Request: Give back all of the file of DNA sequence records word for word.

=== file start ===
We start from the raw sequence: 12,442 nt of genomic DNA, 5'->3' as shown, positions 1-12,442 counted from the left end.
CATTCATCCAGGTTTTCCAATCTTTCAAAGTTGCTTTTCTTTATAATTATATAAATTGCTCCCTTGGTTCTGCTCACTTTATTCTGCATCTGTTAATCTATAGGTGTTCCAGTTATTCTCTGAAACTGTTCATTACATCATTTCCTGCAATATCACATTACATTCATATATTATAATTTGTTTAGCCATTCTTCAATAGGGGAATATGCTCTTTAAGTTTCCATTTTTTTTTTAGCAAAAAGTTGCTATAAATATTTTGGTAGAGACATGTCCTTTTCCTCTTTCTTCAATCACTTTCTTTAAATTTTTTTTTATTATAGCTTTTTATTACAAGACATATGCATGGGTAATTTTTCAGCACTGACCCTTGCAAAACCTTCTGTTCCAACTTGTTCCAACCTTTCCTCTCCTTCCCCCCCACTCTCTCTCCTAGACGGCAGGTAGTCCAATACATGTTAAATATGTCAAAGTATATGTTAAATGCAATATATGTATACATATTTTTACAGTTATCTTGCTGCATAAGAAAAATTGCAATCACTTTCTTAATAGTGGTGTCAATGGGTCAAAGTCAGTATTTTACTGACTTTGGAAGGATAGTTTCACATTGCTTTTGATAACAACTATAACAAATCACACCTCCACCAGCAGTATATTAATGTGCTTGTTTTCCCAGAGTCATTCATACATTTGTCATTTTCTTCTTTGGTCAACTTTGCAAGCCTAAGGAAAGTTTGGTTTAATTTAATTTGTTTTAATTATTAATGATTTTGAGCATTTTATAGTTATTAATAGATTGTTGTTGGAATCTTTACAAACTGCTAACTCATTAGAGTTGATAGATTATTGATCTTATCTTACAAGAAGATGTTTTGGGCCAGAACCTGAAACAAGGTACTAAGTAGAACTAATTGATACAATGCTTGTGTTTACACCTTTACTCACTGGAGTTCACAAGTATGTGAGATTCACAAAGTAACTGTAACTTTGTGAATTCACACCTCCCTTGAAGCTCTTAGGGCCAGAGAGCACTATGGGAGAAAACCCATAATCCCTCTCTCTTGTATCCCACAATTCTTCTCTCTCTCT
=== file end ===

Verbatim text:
We start from the raw sequence: 12,442 nt of genomic DNA, 5'->3' as shown, positions 1-12,442 counted from the left end.
CATTCATCCAGGTTTTCCAATCTTTCAAAGTTGCTTTTCTTTATAATTATATAAATTGCTCCCTTGGTTCTGCTCACTTTATTCTGCATCTGTTAATCTATAGGTGTTCCAGTTATTCTCTGAAACTGTTCATTACATCATTTCCTGCAATATCACATTACATTCATATATTATAATTTGTTTAGCCATTCTTCAATAGGGGAATATGCTCTTTAAGTTTCCATTTTTTTTTTAGCAAAAAGTTGCTATAAATATTTTGGTAGAGACATGTCCTTTTCCTCTTTCTTCAATCACTTTCTTTAAATTTTTTTTTATTATAGCTTTTTATTACAAGACATATGCATGGGTAATTTTTCAGCACTGACCCTTGCAAAACCTTCTGTTCCAACTTGTTCCAACCTTTCCTCTCCTTCCCCCCCACTCTCTCTCCTAGACGGCAGGTAGTCCAATACATGTTAAATATGTCAAAGTATATGTTAAATGCAATATATGTATACATATTTTTACAGTTATCTTGCTGCATAAGAAAAATTGCAATCACTTTCTTAATAGTGGTGTCAATGGGTCAAAGTCAGTATTTTACTGACTTTGGAAGGATAGTTTCACATTGCTTTTGATAACAACTATAACAAATCACACCTCCACCAGCAGTATATTAATGTGCTTGTTTTCCCAGAGTCATTCATACATTTGTCATTTTCTTCTTTGGTCAACTTTGCAAGCCTAAGGAAAGTTTGGTTTAATTTAATTTGTTTTAATTATTAATGATTTTGAGCATTTTATAGTTATTAATAGATTGTTGTTGGAATCTTTACAAACTGCTAACTCATTAGAGTTGATAGATTATTGATCTTATCTTACAAGAAGATGTTTTGGGCCAGAACCTGAAACAAGGTACTAAGTAGAACTAATTGATACAATGCTTGTGTTTACACCTTTACTCACTGGAGTTCACAAGTATGTGAGATTCACAAAGTAACTGTAACTTTGTGAATTCACACCTCCCTTGAAGCTCTTAGGGCCAGAGAGCACTATGGGAGAAAACCCATAATCCCTCTCTCTTGTATCCCACAATTCTTCTCTCTCTCT